White Pine, both physically and energetically, appears to be able to draw things out.  This is true not only of the pine pitch but also of the simple presence of pine.  Matthew Wood in The Earthwise Herbal, describes how, in the days of early America, people would simply walk through White Pine woods to help heal their consumption and tuberculosis. Even today, herbalists use White Pine for people who have problems with breathing due to smoking. Further, Wood describes how White Pine was widely used by Native Americans (primarily, the bark was used medicinally) and adapted for use by colonists and early doctors in North America. Chewing the inner bark was used for respiratory infections (especially with sticky green phlegm) or used when an infection started to keep it from getting worse. Native Americans also used a “patch” of pine pitch to seal up wounds and prevent infections (White Pine, like Blue Spruce, is antiseptic and will also draw debris out of a wound). White Pine pitch can also be used on wounds that are already infected to draw out the infection and heal the wound. Wood also notes that the Ojibwe use White Pine bark (along with wild cherry and wild plum) to treat gangrene.

Pine is used as one of Bach’s flower remedies.  The essence of Pine is said to help with nervousness, allow for deeper contemplation/introspection, and help release any guilt or self-blame. Pine more generally can be used as a “pick me up” by placing a few drops of pine oil or fresh pine needless in a bath for general tiredness, especially if one has been “burning the candle at both ends” so to speak.


Sacred Meaning of White Pine: The Work of Peace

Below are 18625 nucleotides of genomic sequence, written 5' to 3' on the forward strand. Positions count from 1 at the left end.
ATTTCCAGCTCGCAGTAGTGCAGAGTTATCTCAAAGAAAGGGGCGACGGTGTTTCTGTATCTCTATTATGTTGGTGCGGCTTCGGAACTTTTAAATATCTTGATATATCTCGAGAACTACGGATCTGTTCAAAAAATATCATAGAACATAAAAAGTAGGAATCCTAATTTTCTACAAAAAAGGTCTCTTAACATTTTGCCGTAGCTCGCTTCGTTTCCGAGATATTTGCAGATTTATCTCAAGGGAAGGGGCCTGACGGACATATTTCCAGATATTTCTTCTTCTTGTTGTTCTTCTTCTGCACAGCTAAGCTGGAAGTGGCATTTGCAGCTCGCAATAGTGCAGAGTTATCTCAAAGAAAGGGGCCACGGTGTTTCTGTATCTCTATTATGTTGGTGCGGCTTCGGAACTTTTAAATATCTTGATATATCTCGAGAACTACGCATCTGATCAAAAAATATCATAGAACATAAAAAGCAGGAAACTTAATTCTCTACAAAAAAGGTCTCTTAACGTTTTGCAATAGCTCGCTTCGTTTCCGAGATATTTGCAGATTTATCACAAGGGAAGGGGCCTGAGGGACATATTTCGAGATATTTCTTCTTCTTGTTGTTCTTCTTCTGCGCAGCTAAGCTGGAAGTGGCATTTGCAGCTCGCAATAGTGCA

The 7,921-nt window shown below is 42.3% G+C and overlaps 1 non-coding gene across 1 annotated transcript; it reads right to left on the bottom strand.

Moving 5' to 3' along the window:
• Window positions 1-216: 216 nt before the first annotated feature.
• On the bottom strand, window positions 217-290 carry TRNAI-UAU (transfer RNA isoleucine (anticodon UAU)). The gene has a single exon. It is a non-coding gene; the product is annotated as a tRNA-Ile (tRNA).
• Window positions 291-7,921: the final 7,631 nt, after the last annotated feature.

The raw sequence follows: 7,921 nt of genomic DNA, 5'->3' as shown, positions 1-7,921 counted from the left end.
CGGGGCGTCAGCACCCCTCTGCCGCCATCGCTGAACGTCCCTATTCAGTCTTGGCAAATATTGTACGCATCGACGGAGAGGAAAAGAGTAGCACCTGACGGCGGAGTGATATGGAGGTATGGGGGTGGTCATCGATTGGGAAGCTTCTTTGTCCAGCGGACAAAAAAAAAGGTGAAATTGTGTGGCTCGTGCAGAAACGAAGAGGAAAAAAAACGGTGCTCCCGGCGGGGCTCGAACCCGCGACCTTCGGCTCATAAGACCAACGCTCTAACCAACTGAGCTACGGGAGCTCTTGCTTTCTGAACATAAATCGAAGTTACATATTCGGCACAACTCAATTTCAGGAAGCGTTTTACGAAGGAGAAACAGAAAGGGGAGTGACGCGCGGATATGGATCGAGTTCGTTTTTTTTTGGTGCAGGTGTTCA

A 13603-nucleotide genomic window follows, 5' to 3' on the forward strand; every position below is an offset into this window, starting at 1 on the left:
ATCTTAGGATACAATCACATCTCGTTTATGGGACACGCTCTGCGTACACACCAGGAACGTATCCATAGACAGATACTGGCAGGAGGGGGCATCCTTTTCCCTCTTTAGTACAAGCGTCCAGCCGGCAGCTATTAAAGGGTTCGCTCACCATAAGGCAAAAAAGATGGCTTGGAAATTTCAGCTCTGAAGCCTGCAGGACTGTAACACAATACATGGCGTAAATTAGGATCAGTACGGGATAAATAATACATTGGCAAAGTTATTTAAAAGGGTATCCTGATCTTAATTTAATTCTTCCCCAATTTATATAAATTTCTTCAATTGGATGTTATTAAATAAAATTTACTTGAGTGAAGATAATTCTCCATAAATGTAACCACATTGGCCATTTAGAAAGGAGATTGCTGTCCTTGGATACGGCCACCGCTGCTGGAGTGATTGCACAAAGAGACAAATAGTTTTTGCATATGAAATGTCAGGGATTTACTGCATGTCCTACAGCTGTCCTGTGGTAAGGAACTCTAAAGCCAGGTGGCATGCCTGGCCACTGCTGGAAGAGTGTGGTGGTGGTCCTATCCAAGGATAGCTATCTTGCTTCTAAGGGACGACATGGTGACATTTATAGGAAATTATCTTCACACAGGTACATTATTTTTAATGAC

In summarizing all of the above with regards to the white pine, we might see that this tree is a powerful symbol and broker for peace in a variety of different ways.

White Pine and Hawthorn: Allies for Healing and Peace
White Pine and Hawthorn: Allies for Healing and Peace

The Work of Peace. The work of the White Pine in the opening story, especially here in the region where the tribes of the Iroquois once lived, makes it clear that this tree is powerfully associated with peace of all forms. Perhaps when we think of peace, we think of human relationships (and certainly, the White Pine is needed here).  But Peace isn’t just about human-to-human relationships, but relationships with the past of all kinds.

Human-human relationships. White Pine, as the story suggests, offers much to promote peace between humans. Given the contentiousness, seething anger, and intensity we have in these days, we might all spend some time with the White Pine to help facilitate peace among our friends, family, neighbors, community, and the broader world.

Human-land relationships. I think its particularly interesting that while all of the other trees were cut down and coaled, the great White Pines largely remained intact. In my experience, these trees retain their roles as peacemakers for us today in order to rebuild human-land connections. Often on damaged lands, even if no other spirits or trees are open to communication, the White Pine will be the intermediary. When I first went to speak to the spirits of the land on my old homestead in Michigan, the spirits were angry at having the land so mistreated. The only tree that would speak to me was a towering White Pine in the middle of the land–this tree taught me much about how to build a relationship with the land, do repair work, and cultivate peace between us. This tree did this, all the while the stump of its partner white pine, oozed sap after being cut down next to it. Since that time, I have found the peacemaking qualities of the White Pine to be true–the peace-honoring nature of white pine makes it a good choice for a variety of land healing and repair work.

Peace within One’s Self.  Perhaps one of the hardest ways to broker peace is within one’s self. Healing and growth begin with making peace with the past and coming to a place of acceptance. Begin angry at yourself, not letting the past go, and continuing to hold onto old hurts is so common for us as humans.  It causes wars and tension between people, and certainly, it can cause pain and stagnation within our own hearts. The White Pine powerfully suggests to us that it is time to let it go. To heal, to renew, to simply stop beating ourselves up over what we’ve done, or to stop holding onto what was done to us.

The work of peace is difficult work, and to do this, we can look at three other messages that seem present in the White Pine based on my synthesis of the above material: